Mike Sturgeon shows off a 900-square foot trailer he had custom built. The travelling trailer was built with A-list Hollywood celebrities in mind as it serves as a mobile gym complete with the latest exercise machines.

Mobile gym caters to Hollywood elite

Trailer built with Hollywood movie stars in mind

From the outside, the long, boxy trailer sitting at the back of a non-descript gravel parking lot appears no more exotic than any container you’d see behind any semi truck on any highway on the continent.

This one, sitting just across the border in Surrey, is smooth and white — clearly brand new — and has the words “Reel Workouts” painted on the side in black and white lettering, accompanied by an image of a movie camera to drive home the play on words.

The trailer’s owner, Mike Sturgeon, hops up the small flight of metal stairs on one side, opens a panel and pushes a button. Slowly the right side of the trailer slides out. He pushes another button and the left side follows suit. At the same time — though the movement is imperceptible — the trailer is leveling itself.

“Climb in,” he invites.

Viewed from the inside, this trailer is far from ordinary.

Lining the two long walls are 11 weight machines, a treadmill and elliptical trainer — each row divided by a decorative wood floor.

At the far end, stacked in front of a large mirror, is a full set of free weights. At the other end, a flat screen television is tucked into European mahogany cabinets, which will soon also house a small fridge and a stereo set.

The trailer is, in fact, a mobile gym for A-list celebrities to use while they’re on set filming the next Hollywood blockbuster.

From floors to cabinets to fitness equipment, Sturgeon has spared no expense in outfitting the massive unit.

“I want them to feel like they’re in a room, not a trailer,” he said of the big name clients he hopes to entice with the nearly 900 square feet of air-conditioned workout space he is offering.

Reel Workouts has been in business for the past 10 years and this is the third, and by far the largest, mobile gym Sturgeon has had built for the Langley-based company.

At 53 feet (16 metres) it is the longest load permitted on the road, Sturgeon’s research told him.

Closed, it fits neatly into its own lane of traffic; open, it’s a full 16 feet (five metres) wide.

His is not the only trailer offering mobile workout service to the stars, but as far as he knows, it’s the biggest and the only one to offer a full 11-piece circuit.

After seeing a 36-foot-long (11-metre) mobile gym in the U.S. Sturgeon was determined to build something even grander.

“Size is everything,” quips the 6’5” personal trainer.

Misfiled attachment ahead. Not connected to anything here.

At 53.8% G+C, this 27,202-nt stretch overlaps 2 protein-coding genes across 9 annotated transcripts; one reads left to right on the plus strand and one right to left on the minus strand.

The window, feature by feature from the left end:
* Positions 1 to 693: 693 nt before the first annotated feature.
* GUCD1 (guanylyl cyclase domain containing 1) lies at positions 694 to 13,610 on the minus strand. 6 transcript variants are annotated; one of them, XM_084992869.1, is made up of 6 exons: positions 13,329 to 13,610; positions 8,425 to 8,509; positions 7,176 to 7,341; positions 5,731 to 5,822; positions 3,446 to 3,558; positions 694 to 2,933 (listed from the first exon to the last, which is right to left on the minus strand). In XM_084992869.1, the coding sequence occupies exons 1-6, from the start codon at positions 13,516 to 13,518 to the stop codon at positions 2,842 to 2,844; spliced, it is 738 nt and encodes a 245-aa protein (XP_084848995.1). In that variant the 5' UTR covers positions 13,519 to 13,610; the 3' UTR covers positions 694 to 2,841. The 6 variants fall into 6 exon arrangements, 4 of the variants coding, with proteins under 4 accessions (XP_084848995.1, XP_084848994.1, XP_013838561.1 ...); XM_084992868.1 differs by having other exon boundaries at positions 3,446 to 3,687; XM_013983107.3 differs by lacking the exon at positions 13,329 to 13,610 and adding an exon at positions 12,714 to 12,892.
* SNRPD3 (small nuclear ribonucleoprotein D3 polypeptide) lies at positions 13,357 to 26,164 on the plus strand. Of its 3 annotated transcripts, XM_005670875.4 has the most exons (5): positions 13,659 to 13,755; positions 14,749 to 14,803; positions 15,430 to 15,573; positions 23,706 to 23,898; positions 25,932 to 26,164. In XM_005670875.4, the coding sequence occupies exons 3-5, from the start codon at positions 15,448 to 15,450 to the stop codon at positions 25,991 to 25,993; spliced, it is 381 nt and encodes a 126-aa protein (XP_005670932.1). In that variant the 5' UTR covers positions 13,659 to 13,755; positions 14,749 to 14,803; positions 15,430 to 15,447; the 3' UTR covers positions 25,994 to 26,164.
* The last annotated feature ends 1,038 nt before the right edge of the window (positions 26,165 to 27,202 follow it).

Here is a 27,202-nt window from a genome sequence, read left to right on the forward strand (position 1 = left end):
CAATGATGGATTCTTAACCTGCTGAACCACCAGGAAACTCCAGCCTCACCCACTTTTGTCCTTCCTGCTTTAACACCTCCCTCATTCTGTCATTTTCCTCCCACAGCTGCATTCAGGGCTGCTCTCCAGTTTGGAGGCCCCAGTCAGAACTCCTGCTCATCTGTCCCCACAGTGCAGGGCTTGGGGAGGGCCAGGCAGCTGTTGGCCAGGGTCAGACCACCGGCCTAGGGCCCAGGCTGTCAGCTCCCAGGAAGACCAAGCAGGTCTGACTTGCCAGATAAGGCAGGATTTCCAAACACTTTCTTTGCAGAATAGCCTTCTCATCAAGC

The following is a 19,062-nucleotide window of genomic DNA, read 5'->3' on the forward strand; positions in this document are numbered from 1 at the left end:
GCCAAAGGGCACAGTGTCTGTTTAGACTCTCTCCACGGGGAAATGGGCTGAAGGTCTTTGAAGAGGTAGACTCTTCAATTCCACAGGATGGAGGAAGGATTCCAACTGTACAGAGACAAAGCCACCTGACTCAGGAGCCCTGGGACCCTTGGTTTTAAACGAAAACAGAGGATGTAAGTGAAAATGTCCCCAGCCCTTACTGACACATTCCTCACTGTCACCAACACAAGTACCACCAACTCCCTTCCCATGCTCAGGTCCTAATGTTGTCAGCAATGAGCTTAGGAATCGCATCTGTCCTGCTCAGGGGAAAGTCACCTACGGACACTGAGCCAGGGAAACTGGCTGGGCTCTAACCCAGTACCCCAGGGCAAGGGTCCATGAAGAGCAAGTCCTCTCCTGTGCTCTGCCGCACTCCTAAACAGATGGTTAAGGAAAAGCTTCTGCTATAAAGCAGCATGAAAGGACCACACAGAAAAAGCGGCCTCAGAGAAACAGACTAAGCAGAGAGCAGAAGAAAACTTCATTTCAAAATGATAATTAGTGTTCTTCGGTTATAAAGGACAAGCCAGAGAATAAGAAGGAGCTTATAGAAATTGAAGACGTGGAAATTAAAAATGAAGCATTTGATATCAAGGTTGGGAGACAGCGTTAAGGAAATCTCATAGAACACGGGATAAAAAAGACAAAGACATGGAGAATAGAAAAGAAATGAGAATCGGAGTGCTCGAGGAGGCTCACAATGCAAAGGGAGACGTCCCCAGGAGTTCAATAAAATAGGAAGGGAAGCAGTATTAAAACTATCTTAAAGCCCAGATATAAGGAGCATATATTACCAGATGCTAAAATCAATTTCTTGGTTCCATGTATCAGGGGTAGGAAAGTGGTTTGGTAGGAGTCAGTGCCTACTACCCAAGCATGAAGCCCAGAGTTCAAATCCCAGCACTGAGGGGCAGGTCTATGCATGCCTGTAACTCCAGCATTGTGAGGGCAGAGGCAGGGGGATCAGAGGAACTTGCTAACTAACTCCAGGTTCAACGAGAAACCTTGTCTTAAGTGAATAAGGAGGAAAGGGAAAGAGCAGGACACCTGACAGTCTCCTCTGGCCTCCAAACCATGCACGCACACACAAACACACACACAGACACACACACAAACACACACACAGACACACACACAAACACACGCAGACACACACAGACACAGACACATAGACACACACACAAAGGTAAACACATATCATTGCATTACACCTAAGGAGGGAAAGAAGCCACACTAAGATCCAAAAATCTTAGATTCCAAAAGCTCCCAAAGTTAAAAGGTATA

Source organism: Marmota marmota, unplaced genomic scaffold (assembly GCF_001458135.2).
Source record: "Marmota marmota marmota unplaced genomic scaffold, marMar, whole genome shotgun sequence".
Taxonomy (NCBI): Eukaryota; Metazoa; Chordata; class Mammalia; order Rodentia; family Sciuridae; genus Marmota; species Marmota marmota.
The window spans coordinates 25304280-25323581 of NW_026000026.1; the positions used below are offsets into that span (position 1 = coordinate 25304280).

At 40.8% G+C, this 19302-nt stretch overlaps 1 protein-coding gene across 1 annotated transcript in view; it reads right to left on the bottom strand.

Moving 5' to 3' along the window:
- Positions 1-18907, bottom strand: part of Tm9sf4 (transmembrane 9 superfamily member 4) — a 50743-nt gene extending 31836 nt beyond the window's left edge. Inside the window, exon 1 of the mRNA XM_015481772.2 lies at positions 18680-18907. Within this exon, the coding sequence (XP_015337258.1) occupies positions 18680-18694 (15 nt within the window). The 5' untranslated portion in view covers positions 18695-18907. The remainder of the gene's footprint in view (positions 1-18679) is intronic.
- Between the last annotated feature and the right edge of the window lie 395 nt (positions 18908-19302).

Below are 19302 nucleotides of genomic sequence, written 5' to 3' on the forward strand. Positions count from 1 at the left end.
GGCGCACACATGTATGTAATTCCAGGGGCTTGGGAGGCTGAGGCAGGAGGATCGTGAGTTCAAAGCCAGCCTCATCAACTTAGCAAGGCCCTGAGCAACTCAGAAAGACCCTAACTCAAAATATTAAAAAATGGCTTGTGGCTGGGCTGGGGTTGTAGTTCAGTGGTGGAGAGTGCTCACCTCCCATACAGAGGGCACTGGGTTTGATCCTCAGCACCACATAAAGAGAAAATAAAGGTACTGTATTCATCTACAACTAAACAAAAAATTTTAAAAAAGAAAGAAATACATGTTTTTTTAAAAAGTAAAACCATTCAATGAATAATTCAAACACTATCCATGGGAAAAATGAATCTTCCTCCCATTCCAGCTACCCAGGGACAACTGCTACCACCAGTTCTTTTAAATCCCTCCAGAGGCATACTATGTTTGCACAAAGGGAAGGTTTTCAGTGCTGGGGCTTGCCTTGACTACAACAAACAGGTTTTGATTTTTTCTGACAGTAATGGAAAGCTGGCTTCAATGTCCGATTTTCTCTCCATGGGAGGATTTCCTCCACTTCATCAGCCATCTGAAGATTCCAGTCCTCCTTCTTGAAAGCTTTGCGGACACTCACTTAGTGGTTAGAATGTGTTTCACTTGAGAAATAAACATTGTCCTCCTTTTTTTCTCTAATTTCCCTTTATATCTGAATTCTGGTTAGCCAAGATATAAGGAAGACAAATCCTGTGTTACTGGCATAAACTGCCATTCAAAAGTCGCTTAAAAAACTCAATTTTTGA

Bigger may be better, but drawing A-list actors to his mobile gym means pulling out all the stops. And Sturgeon has equipped it the way he believes his biggest clients want it.

“I had five actors in mind when I designed it,” he said. “Will Smith, Vin Diesel, John Cusack, Mark Wahlberg and Hugh Jackman.”

In fact, he’s already sent an info package to Jackman’s people, with the idea the actor may want to rent it while he’s filming The Wolverine — another X-Men spinoff — due to be released in 2013.

“I geared a lot of the machines around him,” Sturgeon said.

“In this industry, they like nice stuff. I wanted there to be no compromise with this.”

That meant installing top-of-the-line equipment. The only way to get more expensive machines would be to plate these ones in gold, he quipped.

After all, he reasons, what good is having the biggest trailer if the equipment is only so-so?

Sturgeon declined to say how much the unit cost to build, but revealed that the figure was roughly twice what his first house — a bungalow in Richmond — cost. And, he added, it’s bigger.

It was during the time he lived in the tiny bungalow that Sturgeon started his first , similar, business — Have Gym, Will Travel — in which he and his wife Anne, both personal trainers, bring the gym to the client. They’re still doing that, but as their training days wind down, Sturgeon wanted to branch into other areas of the fitness industry.

“It’s a business we know, it was a natural progression. I wasn’t going to be splitting atoms in my spare time,” he laughed.

So when work began, a little over a year ago, he left the complex engineering to the experts at ITV, a Surrey trailer company.

The manufacturing process alone took eight months, he said.

The trailer is designed so that all 13 machines fit snugly into the compressible space, coming within centimetres of each other when it is closed.

Each weighs between 500 and 1,100 pounds  (225-500 kgs).  Because they support all the equipment, with the exception of the free weights, each slide-out side panel had to be able to safely bear the equivalent weight of an SUV.

Sturgeon expects the trailer will be used in the U.S. and Toronto as well as on sets throughout greater Vancouver.

“When it can close to the size of a standard semi trailer,” he said, “it can be shipped anywhere.”

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